Trans Mountain CEO says pipe construction could restart in 2019 on NEB timeline [UPDATED]
By Dan HealingGeneral Oil & Gas (NEB) environment oil and gas pipelines regulation Trans Mountain
One critic says approval process is tainted by the fact that the government insists the project it now owns will be built no matter what.
CALGARY—The president and CEO of Trans Mountain Corp. says its sidelined pipeline project could be back on track by next year under a new National Energy Board hearing schedule, setting it up for a possible 2022 opening date.
The timeline unveiled by the federal pipeline regulator on Wednesday is “reasonable and fair,” said Ian Anderson, the former CEO of Kinder Morgan Canada who became head of the resulting Crown corporation when Ottawa closed its $4.5-billion purchase of the pipeline and its expansion project in early September.
He told reporters in Calgary it’s possible expansion project construction that was halted when the Federal Court of Appeal overturned its NEB approval earlier this month could be restarted in 2019.
“Sure, it’s possible,” he said. “If things go according to the timeline that’s been now started with the NEB and they have a recommendation by the middle of February and the government takes a few months for additional consultation, an order-in-council could be as early as next summer.”
He added construction is expected to take about 30 months, depending upon seasonal adjustments, which would mean the pipeline could be operational in 2022, about two years later than the most recent predicted in-service date.
The federal government approved the Trans Mountain expansion project in November 2016, following a recommendation by the NEB.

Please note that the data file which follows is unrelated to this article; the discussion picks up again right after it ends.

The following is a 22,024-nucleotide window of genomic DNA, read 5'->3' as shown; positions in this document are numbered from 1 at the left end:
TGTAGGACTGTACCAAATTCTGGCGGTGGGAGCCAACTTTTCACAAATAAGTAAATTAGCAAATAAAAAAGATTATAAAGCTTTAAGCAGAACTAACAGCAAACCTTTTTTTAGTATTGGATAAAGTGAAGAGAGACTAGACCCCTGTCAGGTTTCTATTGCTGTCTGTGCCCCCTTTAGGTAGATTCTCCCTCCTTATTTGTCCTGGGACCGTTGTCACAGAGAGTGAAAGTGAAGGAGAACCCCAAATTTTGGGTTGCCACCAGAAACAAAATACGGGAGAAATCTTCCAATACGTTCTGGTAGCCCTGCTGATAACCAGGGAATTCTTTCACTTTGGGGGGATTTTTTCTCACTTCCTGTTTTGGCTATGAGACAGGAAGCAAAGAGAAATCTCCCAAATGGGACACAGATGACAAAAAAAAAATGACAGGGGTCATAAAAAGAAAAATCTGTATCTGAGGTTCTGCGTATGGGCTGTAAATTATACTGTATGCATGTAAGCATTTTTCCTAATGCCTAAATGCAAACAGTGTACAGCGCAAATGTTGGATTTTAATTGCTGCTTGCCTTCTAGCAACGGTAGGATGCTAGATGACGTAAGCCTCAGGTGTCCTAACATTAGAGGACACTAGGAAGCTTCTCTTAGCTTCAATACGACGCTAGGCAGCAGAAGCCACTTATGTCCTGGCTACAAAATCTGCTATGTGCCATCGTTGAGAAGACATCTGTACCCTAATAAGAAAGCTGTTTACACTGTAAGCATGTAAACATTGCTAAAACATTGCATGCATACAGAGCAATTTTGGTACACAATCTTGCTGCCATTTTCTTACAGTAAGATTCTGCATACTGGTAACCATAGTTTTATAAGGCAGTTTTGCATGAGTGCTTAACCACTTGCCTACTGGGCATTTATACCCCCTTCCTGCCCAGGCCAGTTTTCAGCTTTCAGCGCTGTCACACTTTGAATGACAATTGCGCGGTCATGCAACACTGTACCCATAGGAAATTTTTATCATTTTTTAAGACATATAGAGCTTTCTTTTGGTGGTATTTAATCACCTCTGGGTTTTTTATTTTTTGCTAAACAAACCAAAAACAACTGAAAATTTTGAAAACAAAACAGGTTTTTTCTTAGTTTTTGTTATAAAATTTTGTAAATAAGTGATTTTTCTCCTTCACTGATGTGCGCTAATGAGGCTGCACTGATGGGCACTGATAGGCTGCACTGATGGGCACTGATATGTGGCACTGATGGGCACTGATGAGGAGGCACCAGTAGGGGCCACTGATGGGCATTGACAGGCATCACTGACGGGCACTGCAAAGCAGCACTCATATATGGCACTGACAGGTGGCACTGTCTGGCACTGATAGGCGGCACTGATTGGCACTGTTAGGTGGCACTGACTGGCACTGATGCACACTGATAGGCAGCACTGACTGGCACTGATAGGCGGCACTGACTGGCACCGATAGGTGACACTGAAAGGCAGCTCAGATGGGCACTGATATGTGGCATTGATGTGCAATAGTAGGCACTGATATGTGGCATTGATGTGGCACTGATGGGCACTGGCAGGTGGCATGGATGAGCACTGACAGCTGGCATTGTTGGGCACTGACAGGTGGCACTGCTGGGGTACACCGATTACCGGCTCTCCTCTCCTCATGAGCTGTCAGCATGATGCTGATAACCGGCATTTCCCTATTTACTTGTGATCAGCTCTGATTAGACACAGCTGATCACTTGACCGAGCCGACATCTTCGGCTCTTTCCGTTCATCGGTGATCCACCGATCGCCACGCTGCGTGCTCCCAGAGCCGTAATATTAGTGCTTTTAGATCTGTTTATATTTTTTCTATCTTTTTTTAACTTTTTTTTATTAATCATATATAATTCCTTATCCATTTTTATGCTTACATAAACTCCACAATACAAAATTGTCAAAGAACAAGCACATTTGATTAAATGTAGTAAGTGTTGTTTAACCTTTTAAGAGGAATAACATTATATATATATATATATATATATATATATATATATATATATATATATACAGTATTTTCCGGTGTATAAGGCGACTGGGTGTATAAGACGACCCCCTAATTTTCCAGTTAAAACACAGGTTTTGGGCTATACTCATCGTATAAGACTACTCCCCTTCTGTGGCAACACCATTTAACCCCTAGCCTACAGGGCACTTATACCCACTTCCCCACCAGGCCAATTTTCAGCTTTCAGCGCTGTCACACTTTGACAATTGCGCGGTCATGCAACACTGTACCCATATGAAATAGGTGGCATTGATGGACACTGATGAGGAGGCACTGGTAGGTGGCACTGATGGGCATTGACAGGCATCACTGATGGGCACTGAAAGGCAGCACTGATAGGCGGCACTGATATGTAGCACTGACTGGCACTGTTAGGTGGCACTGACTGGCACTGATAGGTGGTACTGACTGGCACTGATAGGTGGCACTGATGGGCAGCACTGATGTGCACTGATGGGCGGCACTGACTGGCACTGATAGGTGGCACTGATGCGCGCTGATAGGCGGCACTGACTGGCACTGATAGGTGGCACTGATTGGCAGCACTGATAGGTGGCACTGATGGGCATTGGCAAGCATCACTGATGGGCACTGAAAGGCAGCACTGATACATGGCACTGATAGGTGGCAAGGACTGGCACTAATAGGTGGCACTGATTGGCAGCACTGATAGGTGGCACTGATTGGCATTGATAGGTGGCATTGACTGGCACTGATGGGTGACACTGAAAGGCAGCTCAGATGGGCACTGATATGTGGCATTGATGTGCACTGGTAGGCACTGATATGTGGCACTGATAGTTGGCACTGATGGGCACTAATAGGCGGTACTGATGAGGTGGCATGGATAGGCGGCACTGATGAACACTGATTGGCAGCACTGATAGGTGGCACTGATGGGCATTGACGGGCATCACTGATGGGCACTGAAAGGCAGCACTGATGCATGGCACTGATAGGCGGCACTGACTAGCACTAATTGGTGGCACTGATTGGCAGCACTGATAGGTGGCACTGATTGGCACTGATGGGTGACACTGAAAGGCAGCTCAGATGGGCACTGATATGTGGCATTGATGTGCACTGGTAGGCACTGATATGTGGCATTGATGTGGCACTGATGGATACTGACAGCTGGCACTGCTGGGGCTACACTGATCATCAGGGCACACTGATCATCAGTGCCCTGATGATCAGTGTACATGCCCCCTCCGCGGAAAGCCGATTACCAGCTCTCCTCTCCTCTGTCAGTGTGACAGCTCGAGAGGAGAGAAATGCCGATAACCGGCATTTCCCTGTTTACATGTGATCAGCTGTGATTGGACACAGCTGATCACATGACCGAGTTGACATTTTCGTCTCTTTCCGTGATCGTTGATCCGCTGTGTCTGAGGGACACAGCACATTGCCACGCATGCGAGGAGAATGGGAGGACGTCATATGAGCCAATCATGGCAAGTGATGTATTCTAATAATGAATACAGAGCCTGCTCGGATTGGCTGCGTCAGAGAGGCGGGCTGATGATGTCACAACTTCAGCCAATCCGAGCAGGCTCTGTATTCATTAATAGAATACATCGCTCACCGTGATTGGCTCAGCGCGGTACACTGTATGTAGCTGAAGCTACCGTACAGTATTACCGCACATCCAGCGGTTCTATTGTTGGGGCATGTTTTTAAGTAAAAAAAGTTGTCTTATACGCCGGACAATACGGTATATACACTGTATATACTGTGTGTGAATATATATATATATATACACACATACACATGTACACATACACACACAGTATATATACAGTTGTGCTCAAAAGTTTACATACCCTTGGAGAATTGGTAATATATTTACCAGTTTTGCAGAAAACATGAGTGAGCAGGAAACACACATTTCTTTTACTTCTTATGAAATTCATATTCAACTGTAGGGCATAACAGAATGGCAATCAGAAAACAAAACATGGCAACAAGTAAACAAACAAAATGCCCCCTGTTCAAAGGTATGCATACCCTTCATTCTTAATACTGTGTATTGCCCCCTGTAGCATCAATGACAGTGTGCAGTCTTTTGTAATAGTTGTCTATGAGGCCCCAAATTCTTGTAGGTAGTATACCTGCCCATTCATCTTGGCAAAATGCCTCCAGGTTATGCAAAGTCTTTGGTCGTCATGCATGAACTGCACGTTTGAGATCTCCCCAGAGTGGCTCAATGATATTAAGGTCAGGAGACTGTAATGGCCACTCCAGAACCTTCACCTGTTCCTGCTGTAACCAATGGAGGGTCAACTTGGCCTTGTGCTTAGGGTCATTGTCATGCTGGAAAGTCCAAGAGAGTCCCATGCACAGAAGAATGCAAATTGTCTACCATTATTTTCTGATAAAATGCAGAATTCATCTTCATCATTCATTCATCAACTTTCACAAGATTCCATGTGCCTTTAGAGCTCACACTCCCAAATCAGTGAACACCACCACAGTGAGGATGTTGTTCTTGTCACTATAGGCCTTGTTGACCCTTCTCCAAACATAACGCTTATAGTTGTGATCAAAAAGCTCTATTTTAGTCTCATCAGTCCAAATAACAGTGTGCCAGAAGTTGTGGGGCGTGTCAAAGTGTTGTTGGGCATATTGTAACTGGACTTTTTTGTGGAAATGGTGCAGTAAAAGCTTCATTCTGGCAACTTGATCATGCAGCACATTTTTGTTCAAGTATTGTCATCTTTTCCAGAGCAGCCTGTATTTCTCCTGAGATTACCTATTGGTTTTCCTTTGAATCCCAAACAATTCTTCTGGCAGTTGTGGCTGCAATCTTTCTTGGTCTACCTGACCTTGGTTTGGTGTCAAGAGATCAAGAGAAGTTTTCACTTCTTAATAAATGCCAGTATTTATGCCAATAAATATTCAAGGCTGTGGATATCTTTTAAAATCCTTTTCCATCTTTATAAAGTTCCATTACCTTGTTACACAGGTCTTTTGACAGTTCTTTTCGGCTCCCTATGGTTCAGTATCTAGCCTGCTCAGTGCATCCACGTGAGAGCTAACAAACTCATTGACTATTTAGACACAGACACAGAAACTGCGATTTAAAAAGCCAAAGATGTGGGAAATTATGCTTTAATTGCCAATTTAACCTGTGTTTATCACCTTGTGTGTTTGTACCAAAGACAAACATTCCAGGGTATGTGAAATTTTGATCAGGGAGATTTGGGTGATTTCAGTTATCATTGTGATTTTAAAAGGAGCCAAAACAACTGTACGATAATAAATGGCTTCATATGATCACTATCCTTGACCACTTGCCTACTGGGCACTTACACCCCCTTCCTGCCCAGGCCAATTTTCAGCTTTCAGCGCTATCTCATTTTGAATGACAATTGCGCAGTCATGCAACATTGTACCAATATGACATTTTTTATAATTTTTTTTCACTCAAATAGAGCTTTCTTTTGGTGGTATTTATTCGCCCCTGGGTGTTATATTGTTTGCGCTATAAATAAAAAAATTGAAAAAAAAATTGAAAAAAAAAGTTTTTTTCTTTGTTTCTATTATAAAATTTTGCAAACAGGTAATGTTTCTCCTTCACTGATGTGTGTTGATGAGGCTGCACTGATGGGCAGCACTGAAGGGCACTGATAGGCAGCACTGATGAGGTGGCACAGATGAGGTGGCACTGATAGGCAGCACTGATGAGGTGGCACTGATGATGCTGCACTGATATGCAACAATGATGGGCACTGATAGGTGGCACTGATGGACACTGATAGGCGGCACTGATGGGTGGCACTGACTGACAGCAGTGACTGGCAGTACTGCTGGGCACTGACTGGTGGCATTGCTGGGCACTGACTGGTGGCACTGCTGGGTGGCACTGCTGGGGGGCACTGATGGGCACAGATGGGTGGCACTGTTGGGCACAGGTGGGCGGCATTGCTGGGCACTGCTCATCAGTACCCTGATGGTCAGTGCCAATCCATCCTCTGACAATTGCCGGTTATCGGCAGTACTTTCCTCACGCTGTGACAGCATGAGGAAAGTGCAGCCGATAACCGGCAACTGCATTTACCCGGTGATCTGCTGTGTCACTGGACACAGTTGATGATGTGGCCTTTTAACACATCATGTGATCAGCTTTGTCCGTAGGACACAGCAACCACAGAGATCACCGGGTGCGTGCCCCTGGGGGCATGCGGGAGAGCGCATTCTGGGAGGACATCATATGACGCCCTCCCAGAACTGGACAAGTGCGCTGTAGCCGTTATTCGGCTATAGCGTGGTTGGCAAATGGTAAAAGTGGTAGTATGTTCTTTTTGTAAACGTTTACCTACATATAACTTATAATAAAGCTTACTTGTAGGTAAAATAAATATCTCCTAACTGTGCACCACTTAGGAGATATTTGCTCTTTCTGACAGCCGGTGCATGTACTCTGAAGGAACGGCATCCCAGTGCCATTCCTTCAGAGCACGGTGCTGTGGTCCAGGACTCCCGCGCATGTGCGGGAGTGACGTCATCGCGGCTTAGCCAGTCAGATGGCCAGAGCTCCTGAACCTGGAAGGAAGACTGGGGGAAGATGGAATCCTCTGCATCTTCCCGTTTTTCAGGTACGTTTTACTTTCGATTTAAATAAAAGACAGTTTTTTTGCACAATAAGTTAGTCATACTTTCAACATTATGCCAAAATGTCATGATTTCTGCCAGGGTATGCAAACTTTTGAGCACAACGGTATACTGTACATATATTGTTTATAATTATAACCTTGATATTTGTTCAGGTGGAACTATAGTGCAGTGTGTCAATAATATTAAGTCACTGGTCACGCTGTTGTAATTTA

But the court cited insufficient consultation with Indigenous communities and a failure to assess the environmental impact of additional oil-tanker traffic in overturning that ruling.
Last week, the federal government ordered the NEB to go back and conduct a review of tanker traffic, paying special attention to the affect on killer whales, and issue its report no later than Feb. 22.
Environmentalists were quick to criticize the NEB’s schedule, which calls for public comments by next Wednesday on draft factors for the environmental assessment, the draft list of issues to be considered in the hearing and on the design of the hearing process itself.
Indigenous groups who are affected by the marine shipping issues but weren’t allowed to engage in the previous NEB process because of scope limits might have a difficult time preparing submissions in time, said Keith Stewart, senior energy strategist with Greenpeace Canada.
“Indigenous consultations are inextricably intertwined with review of marine impacts—orcas have important cultural significance—so charging ahead on this before sorting out the Indigenous consultation piece seems like a mistake,” he added.
Furthermore, the process is tainted by the fact that the government insists the project it now owns will be built no matter what, Stewart said.
The expansion will include a new pipeline running roughly parallel to the existing, 1,150-kilometre line that carries refined and unrefined oil products from the Edmonton area to Burnaby, B.C.
It will nearly triple the capacity to 890,000 barrels a day.
The NEB named Lyne Mercier, Alison Scott and Murray Lytle to the panel that will conduct its reconsideration of the project.